Rural System's

Sustainability

Sustained? -- Its Meaning for this Forest

Sustained - (1) a perceived condition, at a place and point of time, typically resulting after a series of actions, as in "after the project, the species was sustained;" (2) within a human-influenced system, species or functions not yet extinct, extirpated, or destroyed; (3) a perceived condition over a period, possibly with an unstated (but needed) period of time, periodicity, fluctuation, perceived resiliency, and contingencies and constraints; (4) not permanent, but almost, as long as all of the conditions needed persist in quantity, quality, and sequence, and interventions, when needed, are in place; (5) a past-tense verb, to have caused the condition of the system to exist, e.g., by the combined efforts of A, B, and C, they sustained the production of the region."

To sustain - To cause a system to be sustained (as defined above). "Sustain" for how long? The life of a tree? A human life expectancy? Ten generations? An expression of an approximate period of concern seems needed as well as the connotation of on-going inputs and processes. Sustain is a verb, generally meaning that a proposed or observed action should not seriously harm, impair, or significantly change (negatively or rarely positively) a structure, process, or output of a system.

Sustainable - An identified system having characteristics and conditions that allow the present condition or one of "sustained" to be achieved (1) ever, (2) in some specified, implied, or policy-bound period. Able to be sustained. Sustainable is a prospective noun, a condition, a processing state or status, … e.g., the system might be made or reshaped to become sustainable. A system may be asserted to be sustainable at some level (or implicitly 'now') when some time scale and conditions are also stated…as in "it is sustainable for the next 5 years but only with major volunteer effort and twice the stated budget."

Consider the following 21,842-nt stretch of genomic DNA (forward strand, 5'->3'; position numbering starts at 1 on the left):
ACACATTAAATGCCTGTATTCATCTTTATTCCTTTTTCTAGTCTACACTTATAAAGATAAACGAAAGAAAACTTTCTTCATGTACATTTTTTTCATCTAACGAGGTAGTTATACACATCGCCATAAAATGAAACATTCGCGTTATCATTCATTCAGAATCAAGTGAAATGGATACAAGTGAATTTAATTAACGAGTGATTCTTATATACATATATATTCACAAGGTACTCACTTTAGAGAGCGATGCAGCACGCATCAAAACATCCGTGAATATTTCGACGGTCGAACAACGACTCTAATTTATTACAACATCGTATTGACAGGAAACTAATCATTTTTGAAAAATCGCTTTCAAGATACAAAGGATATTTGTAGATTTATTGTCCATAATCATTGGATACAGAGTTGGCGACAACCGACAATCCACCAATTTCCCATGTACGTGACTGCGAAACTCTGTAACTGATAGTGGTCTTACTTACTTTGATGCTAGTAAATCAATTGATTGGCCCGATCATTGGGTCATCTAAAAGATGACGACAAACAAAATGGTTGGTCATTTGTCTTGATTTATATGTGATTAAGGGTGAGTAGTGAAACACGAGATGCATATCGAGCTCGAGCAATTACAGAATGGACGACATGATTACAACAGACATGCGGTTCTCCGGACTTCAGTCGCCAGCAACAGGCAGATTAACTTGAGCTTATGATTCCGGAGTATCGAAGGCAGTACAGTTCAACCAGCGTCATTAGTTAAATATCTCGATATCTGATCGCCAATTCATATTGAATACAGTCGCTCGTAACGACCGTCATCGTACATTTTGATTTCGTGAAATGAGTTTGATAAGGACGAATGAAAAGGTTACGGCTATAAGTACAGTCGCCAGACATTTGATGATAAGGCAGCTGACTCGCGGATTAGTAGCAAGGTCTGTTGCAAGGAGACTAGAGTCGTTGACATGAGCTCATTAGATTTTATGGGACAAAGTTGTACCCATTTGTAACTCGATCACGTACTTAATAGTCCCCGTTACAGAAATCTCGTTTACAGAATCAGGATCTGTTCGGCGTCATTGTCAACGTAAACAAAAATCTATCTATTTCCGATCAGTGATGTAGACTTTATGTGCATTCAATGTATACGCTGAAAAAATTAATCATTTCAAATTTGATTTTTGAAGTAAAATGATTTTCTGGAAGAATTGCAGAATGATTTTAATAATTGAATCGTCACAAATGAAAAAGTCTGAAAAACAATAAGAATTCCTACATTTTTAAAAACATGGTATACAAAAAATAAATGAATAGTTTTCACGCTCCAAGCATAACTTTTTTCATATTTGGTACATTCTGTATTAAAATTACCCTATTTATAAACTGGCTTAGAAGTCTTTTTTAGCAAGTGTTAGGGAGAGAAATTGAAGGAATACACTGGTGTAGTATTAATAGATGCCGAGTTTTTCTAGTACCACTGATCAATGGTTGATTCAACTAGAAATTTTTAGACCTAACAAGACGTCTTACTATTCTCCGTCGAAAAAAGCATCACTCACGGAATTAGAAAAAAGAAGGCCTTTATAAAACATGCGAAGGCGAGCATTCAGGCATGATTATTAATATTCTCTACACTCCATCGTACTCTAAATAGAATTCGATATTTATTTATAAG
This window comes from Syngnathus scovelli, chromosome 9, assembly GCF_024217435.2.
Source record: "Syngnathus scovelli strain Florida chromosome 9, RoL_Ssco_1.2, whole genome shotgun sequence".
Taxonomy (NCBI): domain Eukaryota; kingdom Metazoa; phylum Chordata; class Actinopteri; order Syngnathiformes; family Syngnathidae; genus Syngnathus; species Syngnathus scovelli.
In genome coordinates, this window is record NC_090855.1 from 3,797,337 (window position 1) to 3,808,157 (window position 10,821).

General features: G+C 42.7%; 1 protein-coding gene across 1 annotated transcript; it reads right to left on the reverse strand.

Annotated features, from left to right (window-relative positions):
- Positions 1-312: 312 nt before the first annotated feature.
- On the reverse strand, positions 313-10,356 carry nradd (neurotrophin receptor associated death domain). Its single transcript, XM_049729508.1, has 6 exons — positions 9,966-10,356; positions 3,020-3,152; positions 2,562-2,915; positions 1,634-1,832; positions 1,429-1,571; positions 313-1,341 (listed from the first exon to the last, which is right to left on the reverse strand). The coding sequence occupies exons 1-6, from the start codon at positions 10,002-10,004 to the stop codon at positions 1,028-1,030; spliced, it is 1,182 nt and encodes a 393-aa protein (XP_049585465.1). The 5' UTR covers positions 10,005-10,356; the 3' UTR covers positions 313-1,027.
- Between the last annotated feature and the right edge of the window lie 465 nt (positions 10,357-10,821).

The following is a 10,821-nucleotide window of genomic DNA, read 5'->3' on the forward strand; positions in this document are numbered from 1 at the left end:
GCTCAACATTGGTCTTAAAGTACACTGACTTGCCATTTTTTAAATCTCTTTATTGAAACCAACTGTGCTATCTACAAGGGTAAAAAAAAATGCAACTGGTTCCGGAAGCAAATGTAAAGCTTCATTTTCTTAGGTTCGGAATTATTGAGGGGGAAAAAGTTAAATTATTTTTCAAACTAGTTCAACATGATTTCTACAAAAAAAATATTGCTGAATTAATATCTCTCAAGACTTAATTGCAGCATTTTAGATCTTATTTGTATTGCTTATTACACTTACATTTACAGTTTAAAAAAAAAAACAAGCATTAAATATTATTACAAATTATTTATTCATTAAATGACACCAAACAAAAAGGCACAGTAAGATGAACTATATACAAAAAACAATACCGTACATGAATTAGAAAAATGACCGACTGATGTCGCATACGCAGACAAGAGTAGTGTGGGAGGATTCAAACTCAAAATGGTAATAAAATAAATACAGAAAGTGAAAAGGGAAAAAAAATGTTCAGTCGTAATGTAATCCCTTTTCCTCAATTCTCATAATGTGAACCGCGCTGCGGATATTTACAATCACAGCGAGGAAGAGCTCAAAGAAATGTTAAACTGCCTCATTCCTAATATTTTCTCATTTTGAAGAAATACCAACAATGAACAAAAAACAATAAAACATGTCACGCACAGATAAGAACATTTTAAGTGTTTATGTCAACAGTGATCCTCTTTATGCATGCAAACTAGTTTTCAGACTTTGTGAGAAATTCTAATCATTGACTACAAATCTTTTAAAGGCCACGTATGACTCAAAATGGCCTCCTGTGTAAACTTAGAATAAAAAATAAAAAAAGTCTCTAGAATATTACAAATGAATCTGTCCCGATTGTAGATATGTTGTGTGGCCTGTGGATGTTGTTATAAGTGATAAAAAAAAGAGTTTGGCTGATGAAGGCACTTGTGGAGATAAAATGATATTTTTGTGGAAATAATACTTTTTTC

Sustainability - Having conditions and forces that may allow, perhaps expressed with a probability greater than zero, a condition of "sustained" (as defined above) to be reached. Sustainability meaning "ability to maintain an effort at a given level or intensity" encounters difficulty if that "given level" is a declining rate (e.g., - 0.05 for toxicant removals or population rate of change). A word excessively and indiscriminately used in 2002- 2005, it, as other faddish words, hopefully, fortunately had use that was not sustainable.

Stable - Having a zero rate of change over a specified period. The bounds or limits of that rate, if an estimate, need to be discussed and decided if the condition "stable" is to be asserted.

Static - A system at rest or in equilibrium, not moving, not active (however, a person walking well is said to be in equilibrium).


Having many meanings and connotations (and these are still debated) , having a "sustained" system implies using practices and approaches that assure that the present system (or perhaps an evolved or improved one for the future) will persist. I want the staff of the Forest to know what sustainable really means because I can imagine going to court and being confronted with the argument that we have not sustained a resource, or that our work resulted in a condition (even if it was our intent) that was unsustainable. The fight has to be on … and won. The subtleties can be missed by people who have not resolved the difference between words like ""continuous" and "continual." Some dictionaries suggest they are synonymous but the latter word may include recurring events, regular or not. We have to say precisely what we mean in many situations, the more the better, because then we can build a strong conceptual structure as well as avoid the passing assaults of those who do not understand what we attempt to do and avoid the limitations and dangers lurking behind every rural bush.